“Dear Design Martyrs” is PRINTmag’s latest advice column from Debbie Millman. Debbie will respond to your most burning questions about design, branding, work-life balance, and so much more.
Dear Design Martyrs—
I have been a freelance designer for several years and like my lifestyle and most of my clients. However, when I’m pitching new work, I have been asked to do spec work for a potential client. That way, they can get a sense of my style and approach. That feels unfair—like I am giving away my work for free. Is this something I should be doing to get ahead?
Doubtful in Delaware
For our PRINT readers that may not be totally familiar with the concept of spec work, spec is short for speculative. A request for speculative work occurs when a prospective client asks one or more agencies or freelancers to do work for free, ostensibly to give the client a sense of how they would approach the project. That gives them a “sample” of the creative deliverable they can expect.
Many years ago, when I worked at Sterling Brands, a prominent entertainment company called and invited us to participate in a pitch for a cool project. Initially, we were thrilled. But as soon as we heard the pitch details, our excitement waned. The prominent company wanted all of the design firms pitching to do speculative work before awarding the assignment.
You might ask, “Why is this wrong?”
Well, we are professional practitioners who make a living by designing things. Many of us are educated, with degrees in design or business or both. Think about other practitioners; would anyone ever ask a surgeon to do work on spec? Or a plumber? Do you “try out” a dress before buying it? Wear it for a few dates and return it if you don’t get the requisite number of compliments? I don’t think so.
Asking for spec work is more than asking for free work. It’s also an abuse of power. The companies making the request have all the control. The designers have none. Asking for spec work also preys on young and inexperienced designers who think they need to participate to get ahead.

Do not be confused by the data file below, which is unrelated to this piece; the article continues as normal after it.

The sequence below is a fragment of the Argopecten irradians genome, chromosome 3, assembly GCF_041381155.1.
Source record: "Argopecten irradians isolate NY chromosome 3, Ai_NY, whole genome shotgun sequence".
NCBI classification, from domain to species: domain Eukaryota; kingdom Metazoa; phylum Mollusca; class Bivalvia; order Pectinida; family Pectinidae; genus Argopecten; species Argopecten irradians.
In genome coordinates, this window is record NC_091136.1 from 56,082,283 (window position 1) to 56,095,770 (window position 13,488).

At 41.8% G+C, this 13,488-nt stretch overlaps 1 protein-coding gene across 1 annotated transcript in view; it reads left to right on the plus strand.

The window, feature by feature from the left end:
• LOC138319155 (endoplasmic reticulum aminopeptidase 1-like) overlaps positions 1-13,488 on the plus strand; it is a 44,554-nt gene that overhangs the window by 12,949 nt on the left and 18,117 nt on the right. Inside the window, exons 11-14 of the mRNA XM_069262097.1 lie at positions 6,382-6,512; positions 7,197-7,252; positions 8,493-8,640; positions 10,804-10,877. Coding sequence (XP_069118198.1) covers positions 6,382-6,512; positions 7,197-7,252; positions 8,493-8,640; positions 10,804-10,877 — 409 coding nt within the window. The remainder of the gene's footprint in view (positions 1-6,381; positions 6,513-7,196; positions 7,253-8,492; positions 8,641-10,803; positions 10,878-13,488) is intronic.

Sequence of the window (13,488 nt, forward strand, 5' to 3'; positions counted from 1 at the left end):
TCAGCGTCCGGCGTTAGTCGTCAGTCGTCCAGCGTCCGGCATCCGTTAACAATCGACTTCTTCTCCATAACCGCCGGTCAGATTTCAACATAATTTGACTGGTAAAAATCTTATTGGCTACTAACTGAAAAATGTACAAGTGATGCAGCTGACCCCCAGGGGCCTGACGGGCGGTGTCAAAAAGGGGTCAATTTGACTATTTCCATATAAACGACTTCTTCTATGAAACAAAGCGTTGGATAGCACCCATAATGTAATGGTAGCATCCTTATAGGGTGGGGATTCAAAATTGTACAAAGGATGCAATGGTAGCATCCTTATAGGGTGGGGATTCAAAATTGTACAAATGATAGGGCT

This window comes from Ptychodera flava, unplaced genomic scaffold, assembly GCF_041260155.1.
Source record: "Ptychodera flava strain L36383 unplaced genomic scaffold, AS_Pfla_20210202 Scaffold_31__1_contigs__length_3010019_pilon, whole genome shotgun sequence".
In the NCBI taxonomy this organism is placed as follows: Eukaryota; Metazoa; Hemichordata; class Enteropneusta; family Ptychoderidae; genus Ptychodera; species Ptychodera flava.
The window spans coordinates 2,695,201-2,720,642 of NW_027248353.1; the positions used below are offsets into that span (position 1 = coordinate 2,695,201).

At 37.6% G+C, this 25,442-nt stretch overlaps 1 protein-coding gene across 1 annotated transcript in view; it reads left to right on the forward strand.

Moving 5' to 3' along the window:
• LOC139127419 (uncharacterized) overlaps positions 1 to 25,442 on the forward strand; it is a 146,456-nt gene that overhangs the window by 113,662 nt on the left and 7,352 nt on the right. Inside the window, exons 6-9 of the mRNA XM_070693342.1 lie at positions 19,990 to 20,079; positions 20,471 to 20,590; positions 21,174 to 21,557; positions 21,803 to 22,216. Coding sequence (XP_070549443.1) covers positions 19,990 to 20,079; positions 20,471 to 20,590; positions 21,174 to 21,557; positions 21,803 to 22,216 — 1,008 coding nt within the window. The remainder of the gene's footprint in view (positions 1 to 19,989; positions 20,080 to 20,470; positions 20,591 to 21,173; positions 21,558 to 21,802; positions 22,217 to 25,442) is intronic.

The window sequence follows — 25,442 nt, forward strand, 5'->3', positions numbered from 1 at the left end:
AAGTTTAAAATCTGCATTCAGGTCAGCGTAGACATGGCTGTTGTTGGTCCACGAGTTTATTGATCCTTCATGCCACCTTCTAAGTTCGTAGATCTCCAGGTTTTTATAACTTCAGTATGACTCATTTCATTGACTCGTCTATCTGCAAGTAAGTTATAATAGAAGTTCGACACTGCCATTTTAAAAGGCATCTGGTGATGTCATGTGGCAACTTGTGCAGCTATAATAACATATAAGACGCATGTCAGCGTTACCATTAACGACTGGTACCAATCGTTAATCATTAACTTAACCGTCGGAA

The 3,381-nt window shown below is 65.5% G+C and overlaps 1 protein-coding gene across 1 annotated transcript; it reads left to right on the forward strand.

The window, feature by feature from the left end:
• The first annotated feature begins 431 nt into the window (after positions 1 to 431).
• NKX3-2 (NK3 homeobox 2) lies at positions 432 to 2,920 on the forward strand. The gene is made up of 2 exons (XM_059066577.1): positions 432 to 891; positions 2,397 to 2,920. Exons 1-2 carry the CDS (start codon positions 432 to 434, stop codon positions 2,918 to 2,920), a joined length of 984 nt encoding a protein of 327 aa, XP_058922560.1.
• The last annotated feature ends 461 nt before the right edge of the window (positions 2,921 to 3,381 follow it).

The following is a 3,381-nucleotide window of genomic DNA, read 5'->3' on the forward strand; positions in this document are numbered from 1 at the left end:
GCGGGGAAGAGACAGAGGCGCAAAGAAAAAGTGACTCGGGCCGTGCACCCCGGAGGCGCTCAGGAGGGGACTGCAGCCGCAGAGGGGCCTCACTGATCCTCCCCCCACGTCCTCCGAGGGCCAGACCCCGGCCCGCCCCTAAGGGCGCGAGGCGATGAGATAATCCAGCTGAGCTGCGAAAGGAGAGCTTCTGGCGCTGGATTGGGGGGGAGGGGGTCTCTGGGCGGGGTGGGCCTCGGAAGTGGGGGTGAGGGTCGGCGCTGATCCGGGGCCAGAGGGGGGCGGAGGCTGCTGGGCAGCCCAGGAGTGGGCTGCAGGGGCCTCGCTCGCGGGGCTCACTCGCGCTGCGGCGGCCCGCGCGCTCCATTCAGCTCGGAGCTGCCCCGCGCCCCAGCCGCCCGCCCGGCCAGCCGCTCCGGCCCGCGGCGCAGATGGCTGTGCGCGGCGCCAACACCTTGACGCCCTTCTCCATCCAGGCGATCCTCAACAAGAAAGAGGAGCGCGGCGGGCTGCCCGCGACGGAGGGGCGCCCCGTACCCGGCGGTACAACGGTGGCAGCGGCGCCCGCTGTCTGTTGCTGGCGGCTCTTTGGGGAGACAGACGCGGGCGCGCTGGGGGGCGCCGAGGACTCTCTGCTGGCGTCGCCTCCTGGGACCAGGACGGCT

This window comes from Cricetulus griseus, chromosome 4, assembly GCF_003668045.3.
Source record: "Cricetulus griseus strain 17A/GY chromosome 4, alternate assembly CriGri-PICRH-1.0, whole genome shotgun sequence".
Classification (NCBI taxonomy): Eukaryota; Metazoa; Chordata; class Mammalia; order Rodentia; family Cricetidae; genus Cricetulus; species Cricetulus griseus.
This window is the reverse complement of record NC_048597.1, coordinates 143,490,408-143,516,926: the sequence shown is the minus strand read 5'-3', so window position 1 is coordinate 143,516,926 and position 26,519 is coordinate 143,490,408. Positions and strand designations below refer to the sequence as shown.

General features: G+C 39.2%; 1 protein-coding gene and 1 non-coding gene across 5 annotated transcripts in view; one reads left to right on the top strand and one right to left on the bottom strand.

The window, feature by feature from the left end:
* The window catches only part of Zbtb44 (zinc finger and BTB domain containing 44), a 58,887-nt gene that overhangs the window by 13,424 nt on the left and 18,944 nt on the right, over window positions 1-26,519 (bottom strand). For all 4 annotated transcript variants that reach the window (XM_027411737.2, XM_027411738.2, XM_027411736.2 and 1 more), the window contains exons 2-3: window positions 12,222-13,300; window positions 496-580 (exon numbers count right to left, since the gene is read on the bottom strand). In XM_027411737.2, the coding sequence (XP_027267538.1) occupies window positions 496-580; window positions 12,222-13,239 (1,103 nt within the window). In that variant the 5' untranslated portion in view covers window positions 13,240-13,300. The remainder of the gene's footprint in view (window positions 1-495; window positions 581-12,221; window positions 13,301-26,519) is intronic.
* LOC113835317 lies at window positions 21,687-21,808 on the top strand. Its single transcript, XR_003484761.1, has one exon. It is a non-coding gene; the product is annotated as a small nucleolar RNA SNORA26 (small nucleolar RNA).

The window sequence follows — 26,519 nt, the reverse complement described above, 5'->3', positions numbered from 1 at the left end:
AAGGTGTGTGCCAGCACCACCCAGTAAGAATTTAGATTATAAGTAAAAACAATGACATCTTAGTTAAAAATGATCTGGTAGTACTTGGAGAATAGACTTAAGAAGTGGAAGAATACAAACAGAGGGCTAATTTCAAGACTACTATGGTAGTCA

I believe that if a company is interested in working with you, they should be able to assess your work and your philosophies and strategies via your portfolio, your intellect, and your proposal. Requesting a designer to participate in a scenario wherein they deliver actual work requires an actual fee. Anything less denigrates the profession of design and all designers everywhere.
As for me and that cool company? We turned them down. As much as it smarted to say “thanks, but no thanks,” I also felt proud that we stood up for our values and ideals, and at the end of the day, we could hold our heads high.
But I also want to be transparent about my history with spec work. In the late 1980s, I worked at a start-up design firm, and we were hungry for work. (Desperate is probably a more accurate word!) We were asked to undertake spec work for the same company I referred to earlier in this post, believe it or not. They told us who was participating in the pitch and realized we were a small fish in a big pond; the other agencies were much more well known. We decided to go forward in an attempt to get our foot in the door. All the other agencies agreed to do the work except one. We stayed up for days to do great work—and we didn’t win the pitch.
A year later, I found out that the one firm that hadn’t agreed to do the spec work won the business! As it turned out, the client didn’t like any of the free work from any of the agencies participating and hired the one firm that refused to do the work for free.
I learned my lesson that day.
Speculative work denigrates both the agencies and the designers that participate. If we give away our work for free, if we give away our talent and expertise, we give away more than the work—we give away our hearts for free, and we give away our souls.
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